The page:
Cooperation and conflict in the social amoeba Dictyostelium discoideum
Published: 11 December 2019
James M. Medina, P.M. Shreenidhi, Tyler J. Larsen, David C. Queller and Joan E. Strassmann*
Department of Biology. Washington University, St. Louis MO, USA
The social amoeba Dictyostelium discoideum has provided considerable insight into the evolution of cooperation and conflict. Under starvation, D. discoideum amoebascooperate to form a fruiting body comprised of hardy spores atop a stalk. The stalk development is altruistic because stalk cells die to aid spore dispersal. The high relatedness of cells in fruiting bodies in nature implies that this altruism often benefits relatives. However, since the fruiting body forms through aggregation there is potential for non-relatives to join the aggregate and create conflict over spore and stalk fates. Cheating is common in chimeras of social amoebas, where one genotype often takes advantage of the other and makes more spores. This social conflict is a significant force in nature as indicated by rapid rates of adaptive evolution in genes involved in cheating and its resistance. However, cheating can be prevented by high relatedness, allorecognition via tgr genes, pleiotropy and evolved resistance. Future avenues for the study of cooperation and conflict in D. discoideum include the sexual cycle as well as the relationship between D. discoideum and its bacterial symbionts. D. discoideum’s tractability in the laboratory as well as its uncommon mode of aggregative multicellularity have established it as a promising model for future studies of cooperation and conflict.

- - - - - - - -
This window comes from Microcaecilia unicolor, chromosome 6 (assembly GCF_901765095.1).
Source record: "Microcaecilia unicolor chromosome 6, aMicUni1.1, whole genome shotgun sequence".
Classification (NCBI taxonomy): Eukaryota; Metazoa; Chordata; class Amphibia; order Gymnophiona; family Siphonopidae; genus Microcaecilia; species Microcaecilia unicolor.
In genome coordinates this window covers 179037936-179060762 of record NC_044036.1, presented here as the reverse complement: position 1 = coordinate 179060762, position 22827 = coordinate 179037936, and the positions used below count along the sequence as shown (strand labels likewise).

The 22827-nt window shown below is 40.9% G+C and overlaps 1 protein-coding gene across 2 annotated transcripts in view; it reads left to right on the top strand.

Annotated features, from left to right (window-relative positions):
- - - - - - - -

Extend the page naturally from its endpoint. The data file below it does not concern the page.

kin selection, kin recognition, arms races, altruism, relatedness